“One-person/one-vote” means that the wisest elder is no more influential than the least informed. Such a meritocracy motivates our most valued citizens by giving them a sense that their expertise matters.
By definition, if our wisest are devalued, our collective decisions are unlikely to be the best.
MoveOn, the Dean campaign, the tsunami, and others have proven that large constituencies will mobilize small donations on a large scale, given a good reason. So far, all such reasons have been reactive and/or defensive. We have a great opportunity to change that, to mobilize financially in a constructive way. That is the core of the vision behind Media Venture Collective, to mobilize citizen financing of a media revolution the benefits the planet.
The challenge of that approach is that people respond to urgency; it’s difficult to motivate them around long-term opportunities. Thinking big is required, but unrealistic at the same time.
This project can change that, by priming the pump. The $10-15,000 grant fund from Threshold provides the motivation to participate, and the $10 participation contribution doubles that motivation. Presumably, the network will grow with each round, and participants may give more than $10, so the fund will grow.
Such a meritocracy is the ultimate tool for rating information, because it takes the quality of the recommender into account, aggregates ratings from large numbers of people, and can be tuned to the individual. See above under Next Phase Uses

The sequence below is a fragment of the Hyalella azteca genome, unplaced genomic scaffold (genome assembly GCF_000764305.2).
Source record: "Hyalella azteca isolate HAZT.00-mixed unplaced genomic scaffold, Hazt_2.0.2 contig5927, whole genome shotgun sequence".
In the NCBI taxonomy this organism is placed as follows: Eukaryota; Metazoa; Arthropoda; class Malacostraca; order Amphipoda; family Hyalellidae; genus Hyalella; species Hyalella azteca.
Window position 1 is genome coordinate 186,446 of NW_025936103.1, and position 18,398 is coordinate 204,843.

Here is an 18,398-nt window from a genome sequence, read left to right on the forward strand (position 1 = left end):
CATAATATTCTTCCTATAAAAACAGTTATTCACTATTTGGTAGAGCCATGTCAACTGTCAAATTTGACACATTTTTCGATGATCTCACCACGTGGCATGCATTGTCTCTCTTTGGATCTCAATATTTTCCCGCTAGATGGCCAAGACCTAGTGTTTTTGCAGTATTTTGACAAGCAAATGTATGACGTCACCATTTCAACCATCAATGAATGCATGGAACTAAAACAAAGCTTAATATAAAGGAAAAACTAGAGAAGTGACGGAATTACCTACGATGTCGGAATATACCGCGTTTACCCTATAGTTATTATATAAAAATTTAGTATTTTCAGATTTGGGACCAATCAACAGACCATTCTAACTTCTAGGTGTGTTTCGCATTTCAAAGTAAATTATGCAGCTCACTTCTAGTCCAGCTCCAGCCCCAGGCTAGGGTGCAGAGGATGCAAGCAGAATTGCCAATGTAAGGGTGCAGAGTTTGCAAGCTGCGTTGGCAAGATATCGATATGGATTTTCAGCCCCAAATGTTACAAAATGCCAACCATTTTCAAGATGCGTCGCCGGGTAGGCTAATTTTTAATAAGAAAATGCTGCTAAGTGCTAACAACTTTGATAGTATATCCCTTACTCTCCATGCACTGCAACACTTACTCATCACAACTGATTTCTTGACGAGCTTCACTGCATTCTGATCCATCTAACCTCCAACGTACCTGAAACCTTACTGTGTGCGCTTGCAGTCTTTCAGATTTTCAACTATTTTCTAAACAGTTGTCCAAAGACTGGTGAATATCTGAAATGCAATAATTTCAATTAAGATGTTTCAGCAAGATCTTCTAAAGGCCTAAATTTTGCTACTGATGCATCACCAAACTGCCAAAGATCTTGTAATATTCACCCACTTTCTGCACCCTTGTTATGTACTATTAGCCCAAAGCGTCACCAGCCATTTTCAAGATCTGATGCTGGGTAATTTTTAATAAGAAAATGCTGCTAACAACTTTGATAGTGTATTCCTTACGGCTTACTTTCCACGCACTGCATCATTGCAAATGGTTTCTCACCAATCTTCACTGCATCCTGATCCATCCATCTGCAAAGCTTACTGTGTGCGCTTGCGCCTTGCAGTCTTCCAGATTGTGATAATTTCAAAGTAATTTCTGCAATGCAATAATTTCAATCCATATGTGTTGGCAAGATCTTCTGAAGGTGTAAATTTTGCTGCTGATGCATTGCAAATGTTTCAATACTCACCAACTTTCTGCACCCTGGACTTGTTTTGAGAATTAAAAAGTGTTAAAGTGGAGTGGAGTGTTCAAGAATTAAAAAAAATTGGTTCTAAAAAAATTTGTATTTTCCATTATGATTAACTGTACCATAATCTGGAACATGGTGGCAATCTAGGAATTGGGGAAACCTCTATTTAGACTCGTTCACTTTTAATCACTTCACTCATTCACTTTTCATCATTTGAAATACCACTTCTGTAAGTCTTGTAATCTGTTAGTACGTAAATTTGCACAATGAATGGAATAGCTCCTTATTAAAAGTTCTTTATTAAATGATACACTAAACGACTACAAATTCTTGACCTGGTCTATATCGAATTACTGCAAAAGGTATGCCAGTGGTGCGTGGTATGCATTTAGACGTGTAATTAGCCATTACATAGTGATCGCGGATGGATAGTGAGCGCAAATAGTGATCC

Global civil society is rich with great people, the so-called “second superpower” (http://cyber.law.harvard.edu/people/jmoore/secondsuperpower.html ) . However, in a world dominated by winner-take-all politics, that superpower has no functional context within which it can operate, and thus is unable to focus its power to set the social agenda, make decisions, and have real effects. This approach has the potential to change that.
1. Powerful network of influencers – It is hard to over-estimate the value of a social network of the most highly respected influencers in global civil society and what they think of each other. This has many powerful uses, and creates a simple context within which that global community can collaborate at whatever level makes sense to them. Done right, it would be the only such network necessary.
2. Evergreen funding mechanism – We hope to use the initial grant fund to create the funding for the next cycle through the small matching grants of the participants, and to have it grow as the network grows.
3. The ultimate information filter – We believe that this is how humans will filter information eventually, because it automates what we already do, pay attention to trusted recommendations, and scales it up.
4. Setting the stage for use in election primaries.
1. 2,000 great participants – We will start with 100 well-known influencers, and hopefully get them to invite 10 others each, who will do the same. Assuming a 20% participation rate, that yields 2,000.
2. Quality use of funds – We hope that the choices of projects to fund will be high quality, and that the network will make good choices..
3. Second fund – If objective 1 is met, and each contributes their matching donation of $10, we will have $20,000 to double the fund, or to repeat this process with.
The work of this project will begin as soon as funding is available. Implementation of the network propagation and project submission systems will take two to three months. We hope to roll out September or October 2005. Our budget for the development is $15,000. The grant fund will be at least $10,000, hopefully more than doubled by participant donations, as well as potential matching grants from other foundations.